Quantcast
Get breaking news alerts via email

Click here to manage your alerts
Tatyana Mcfadden of United States, second left in the first row, poses with her Russian birth mum, second right in the first row, after her race during the ladies 12km cross country ski, sitting event at the 2014 Winter Paralympic, Sunday, March 9, 2014, in Krasnaya Polyana, Russia. (AP Photo/Rob Harris)
U.S. Paralympian reunited with Russian birth mother
First Published Mar 09 2014 11:38 am • Last Updated Mar 09 2014 11:07 pm

Krasnaya Polyana, Russia • Pushing through pain in her debut at the Winter Paralympics, Tatyana McFadden only had to remember who was watching to draw inspiration on this emotional homecoming.

Together in the stands at the cross-country skiing were McFadden’s Russian birth mother and the American who adopted her as an ailing child.

Join the Discussion
Post a Comment

"I got to see them before I raced so I think it gave me that extra energy, an extra boost," the 24-year-old McFadden said after finishing fifth. "I just raced for my family today. When I was feeling tired, in pain and frustrated I just had to think about my family in the stands."

When McFadden left a St. Petersburg orphanage for Maryland 20 years ago, she was not expected to live long, let alone return to Russia. After spending the first six years of life walking on her hands because of spina bifida, even after several operations in the U.S., her adoptive family feared the worst.

But McFadden survived against the odds, with a fighting spirit that drove her into an unlikely yet successful sporting career, leading to Sunday’s emotional and rare reunion with the mother forced to abandon her.

"I am very proud, it’s amazing," said Nina Polevikova, beaming with pride to her daughter as her Russian family translated. "It’s like a miracle."

McFadden is already a decorated athlete, with 10 medals from the last three Summer Paralympic Games in wheelchair racing, and last year the first "grand slam" in wheelchair marathon racing.

Deborah McFadden, who adopted Tatyana at age 6, had expected the winnings from the Boston, Chicago, London and New York marathon to be spent on a new car. Instead that cash was used to bring her birth family and the St. Petersburg orphanage director to Sochi.

"Tatyana’s my daughter, but it’s taken a lot of people to get her where she is today," said Deborah McFadden, who first met Tatyana in Russia while working as a commissioner of disabilities for the U.S. Department of Health and Human Services.

"She’s alive and she is back in the country where I met her where she wasn’t supposed to survive."


story continues below
story continues below

She’s doing more than just surviving. And the pride of her mothers was clear from the tearful hugs as she recovered from the grueling Paralympic debut over 12 kilometers.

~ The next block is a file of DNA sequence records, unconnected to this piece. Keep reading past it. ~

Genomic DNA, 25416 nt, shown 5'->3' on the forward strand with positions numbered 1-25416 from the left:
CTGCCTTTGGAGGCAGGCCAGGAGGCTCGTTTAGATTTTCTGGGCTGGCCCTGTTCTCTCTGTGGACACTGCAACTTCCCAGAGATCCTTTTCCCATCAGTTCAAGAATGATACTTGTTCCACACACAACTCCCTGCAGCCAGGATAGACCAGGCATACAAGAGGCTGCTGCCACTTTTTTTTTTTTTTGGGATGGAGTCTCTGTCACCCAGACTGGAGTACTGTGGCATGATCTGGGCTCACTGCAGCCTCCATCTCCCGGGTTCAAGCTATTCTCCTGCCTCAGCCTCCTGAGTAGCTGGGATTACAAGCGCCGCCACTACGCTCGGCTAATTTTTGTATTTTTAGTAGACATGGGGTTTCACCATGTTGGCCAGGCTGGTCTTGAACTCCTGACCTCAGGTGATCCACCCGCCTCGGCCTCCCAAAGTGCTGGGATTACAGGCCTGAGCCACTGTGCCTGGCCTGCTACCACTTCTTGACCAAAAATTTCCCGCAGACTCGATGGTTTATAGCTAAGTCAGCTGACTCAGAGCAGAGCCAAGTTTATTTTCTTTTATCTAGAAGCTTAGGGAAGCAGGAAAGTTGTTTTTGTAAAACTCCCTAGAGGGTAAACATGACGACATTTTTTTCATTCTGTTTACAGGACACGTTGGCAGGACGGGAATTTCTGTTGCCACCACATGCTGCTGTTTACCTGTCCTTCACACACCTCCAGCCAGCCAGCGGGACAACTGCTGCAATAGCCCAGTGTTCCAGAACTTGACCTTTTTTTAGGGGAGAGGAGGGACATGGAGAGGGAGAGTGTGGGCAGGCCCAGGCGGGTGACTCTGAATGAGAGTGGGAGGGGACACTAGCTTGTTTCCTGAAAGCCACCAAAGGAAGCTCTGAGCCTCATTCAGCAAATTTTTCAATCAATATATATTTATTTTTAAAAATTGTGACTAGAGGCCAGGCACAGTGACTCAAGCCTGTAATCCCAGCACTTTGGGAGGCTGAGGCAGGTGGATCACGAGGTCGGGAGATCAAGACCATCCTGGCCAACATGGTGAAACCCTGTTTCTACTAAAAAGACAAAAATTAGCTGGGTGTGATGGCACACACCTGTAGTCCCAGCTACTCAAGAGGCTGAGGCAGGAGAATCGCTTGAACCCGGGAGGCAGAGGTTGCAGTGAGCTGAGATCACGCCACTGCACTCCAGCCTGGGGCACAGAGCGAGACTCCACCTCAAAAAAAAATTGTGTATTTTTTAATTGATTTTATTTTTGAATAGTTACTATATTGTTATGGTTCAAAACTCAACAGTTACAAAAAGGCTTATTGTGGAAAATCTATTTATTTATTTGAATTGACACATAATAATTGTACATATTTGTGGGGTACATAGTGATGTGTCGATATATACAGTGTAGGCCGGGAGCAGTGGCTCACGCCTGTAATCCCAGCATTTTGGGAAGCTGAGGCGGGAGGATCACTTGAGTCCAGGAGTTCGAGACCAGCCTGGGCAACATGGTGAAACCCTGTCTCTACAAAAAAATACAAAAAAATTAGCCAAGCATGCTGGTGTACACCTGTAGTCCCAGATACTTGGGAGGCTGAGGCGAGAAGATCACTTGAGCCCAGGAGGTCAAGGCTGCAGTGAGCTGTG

"It’s definitely been a tough transition," said McFadden, who won three golds on the track at the 2012 London Paralympics. "It’s harder than wheelchair racing because the snow can change every day."

At a Paralympics overshadowed at times by politics in Russia, McFadden steered clear from controversy. Previously, McFadden tried unsuccessfully to derail a Russian law that prohibits adoptions of Russian children by American parents.

"We did everything we could," she said. "I think that being here people can see my story and what an impact it is, just from my personal experience."

So adopting a more diplomatic stance than previously, she instead delivered a message to disabled children who might have given up hope.

"I’ve always had a lot of courage, and a lot of strength," she said. "And it made me the person I am today."

And, with three more events to come in Sochi, McFadden will hope to return from Russia with a medal,

"I love being part of the (Russian) culture, eating the food and meeting the people," she said. "But my home is in America."

———

Rob Harris can be followed at www.twitter.com/RobHarris



Copyright 2014 The Salt Lake Tribune. All rights reserved. This material may not be published, broadcast, rewritten or redistributed.

Top Reader Comments Read All Comments Post a Comment
Click here to read all comments   Click here to post a comment


About Reader Comments


Reader comments on sltrib.com are the opinions of the writer, not The Salt Lake Tribune. We will delete comments containing obscenities, personal attacks and inappropriate or offensive remarks. Flagrant or repeat violators will be banned. If you see an objectionable comment, please alert us by clicking the arrow on the upper right side of the comment and selecting "Flag comment as inappropriate". If you've recently registered with Disqus or aren't seeing your comments immediately, you may need to verify your email address. To do so, visit disqus.com/account.
See more about comments here.
Staying Connected
Videos
Jobs
Contests and Promotions
  • Search Obituaries
  • Place an Obituary

  • Search Cars
  • Search Homes
  • Search Jobs
  • Search Marketplace
  • Search Legal Notices

  • Other Services
  • Advertise With Us
  • Subscribe to the Newspaper
  • Access your e-Edition
  • Frequently Asked Questions
  • Contact a newsroom staff member
  • Access the Trib Archives
  • Privacy Policy
  • Missing your paper? Need to place your paper on vacation hold? For this and any other subscription related needs, click here or call 801.204.6100.